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Comparison of methods for quantifying reef ecosystem services: a case study mapping services for St. Croix, USVI
Yee, S., J. Dittmar, AND L. Oliver. Comparison of methods for quantifying reef ecosystem services: a case study mapping services for St. Croix, USVI. Ecosystem Services. Elsevier Online, New York, NY, 8:1-15, (2014).
In coastal communities, stresses derived from landuse changes, climate change, and serial over-exploitation can have major effects on coral reefs, which support multibillion dollar fishing and tourism industries vital to regional economies. A key challenge in evaluating coastal and watershed management decisions is that scientific modeling and monitoring efforts are largely focused on reef condition, yet decision-maker or stakeholder concerns may be more appropriately quantified by social and economic metrics. To better evaluate the potential socio-economic tradeoffs from coastal and watershed decisions, there is an urgent need for predictive models to quantitatively link ecological condition of coral reefs to provisioning of reef ecosystem goods and services. We investigated the feasibility of using existing methods, derived from a recent literature review, for quantifying production of reef ecosystem goods and services, including ecological integrity, shoreline protection, recreational opportunities, fisheries production, and the potential for natural products discovery. Methods were applied to mapping potential ecosystem services production around St. Croix, U.S. Virgin Islands. Overall, we found that a number of different methods for quantifying a particular service (e.g., recreational opportunities) produced similar predictions. In general, areas that were high in ecological integrity tended to be high in other ecosystem services, including the potential for recreation, natural products discovery, and fisheries production, but not necessarily shoreline protection. Undoubtedly, existing methods could be improved with field monitoring to target key indicators of ecosystem services or through the development of new methods more directly linking condition to provisioning of services. However, existing data and methods can be applied for making relative comparisons of ecosystem service provisioning under different levels of reef condition, such as along a human disturbance gradient. Quantitative methods linking reef condition to ecosystem goods and services can aid in highlighting the social and economic relevance of reefs, and is essential information to more completely characterize, model, and map the trade-offs inherent in decision options.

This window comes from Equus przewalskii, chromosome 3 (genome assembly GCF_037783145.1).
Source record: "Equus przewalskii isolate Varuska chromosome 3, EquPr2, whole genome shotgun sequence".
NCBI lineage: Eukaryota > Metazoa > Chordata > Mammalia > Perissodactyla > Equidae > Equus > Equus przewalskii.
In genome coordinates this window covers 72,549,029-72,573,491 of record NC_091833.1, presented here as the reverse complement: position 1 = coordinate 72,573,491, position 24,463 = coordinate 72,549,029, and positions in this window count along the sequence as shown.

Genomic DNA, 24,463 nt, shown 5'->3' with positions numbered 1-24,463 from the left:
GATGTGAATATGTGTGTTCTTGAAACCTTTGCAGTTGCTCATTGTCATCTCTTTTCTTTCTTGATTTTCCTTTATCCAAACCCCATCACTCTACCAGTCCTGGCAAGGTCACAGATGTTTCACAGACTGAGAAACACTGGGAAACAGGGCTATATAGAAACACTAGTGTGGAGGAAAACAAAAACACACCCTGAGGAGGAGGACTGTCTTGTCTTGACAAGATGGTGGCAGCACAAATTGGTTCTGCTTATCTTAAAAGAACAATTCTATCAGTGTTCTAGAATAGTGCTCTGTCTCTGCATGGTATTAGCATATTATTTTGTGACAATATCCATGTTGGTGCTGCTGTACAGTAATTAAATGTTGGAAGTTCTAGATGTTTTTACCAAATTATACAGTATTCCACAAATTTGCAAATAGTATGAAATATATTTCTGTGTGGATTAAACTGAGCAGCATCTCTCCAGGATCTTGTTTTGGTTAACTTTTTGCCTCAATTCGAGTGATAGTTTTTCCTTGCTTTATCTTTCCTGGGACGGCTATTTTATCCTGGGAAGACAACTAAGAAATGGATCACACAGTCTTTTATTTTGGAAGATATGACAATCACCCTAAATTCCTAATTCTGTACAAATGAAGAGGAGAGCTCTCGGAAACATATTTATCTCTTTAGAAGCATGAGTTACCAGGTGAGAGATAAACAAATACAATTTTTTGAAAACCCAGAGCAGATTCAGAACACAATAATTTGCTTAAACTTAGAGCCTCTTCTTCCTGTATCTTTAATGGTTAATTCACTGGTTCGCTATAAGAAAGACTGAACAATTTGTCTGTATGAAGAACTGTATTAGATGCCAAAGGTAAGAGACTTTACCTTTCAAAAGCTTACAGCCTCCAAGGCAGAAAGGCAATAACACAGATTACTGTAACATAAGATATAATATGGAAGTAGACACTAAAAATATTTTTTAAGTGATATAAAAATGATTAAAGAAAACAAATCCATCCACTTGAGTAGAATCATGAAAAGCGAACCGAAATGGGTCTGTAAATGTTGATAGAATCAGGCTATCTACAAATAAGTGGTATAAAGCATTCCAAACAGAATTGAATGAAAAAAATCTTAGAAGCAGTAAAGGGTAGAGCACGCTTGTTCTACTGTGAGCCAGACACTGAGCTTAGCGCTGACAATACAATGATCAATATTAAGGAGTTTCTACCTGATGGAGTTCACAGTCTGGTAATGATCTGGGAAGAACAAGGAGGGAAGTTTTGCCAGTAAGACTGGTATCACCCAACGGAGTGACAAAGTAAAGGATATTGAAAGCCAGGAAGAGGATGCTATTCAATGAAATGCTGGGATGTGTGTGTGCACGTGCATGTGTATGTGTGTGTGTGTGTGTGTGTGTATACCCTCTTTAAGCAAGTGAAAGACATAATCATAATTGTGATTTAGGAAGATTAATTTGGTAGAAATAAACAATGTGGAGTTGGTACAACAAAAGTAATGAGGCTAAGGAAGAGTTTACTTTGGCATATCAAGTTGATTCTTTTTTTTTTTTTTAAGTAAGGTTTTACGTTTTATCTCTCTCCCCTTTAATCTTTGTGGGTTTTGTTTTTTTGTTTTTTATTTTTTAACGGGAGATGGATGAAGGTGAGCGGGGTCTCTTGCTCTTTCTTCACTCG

We review and compare a number of existing methods for quantifying production of ecosystem goods and services by coral reefs. Methods are applied toward mapping ecosystem services production in St. Croix, USVI.
Record Details:Record Type: DOCUMENT (JOURNAL/PEER REVIEWED JOURNAL)
Organization:U.S. ENVIRONMENTAL PROTECTION AGENCY
OFFICE OF RESEARCH AND DEVELOPMENT
NATIONAL HEALTH AND ENVIRONMENTAL EFFECTS RESEARCH LAB
GULF ECOLOGY DIVISION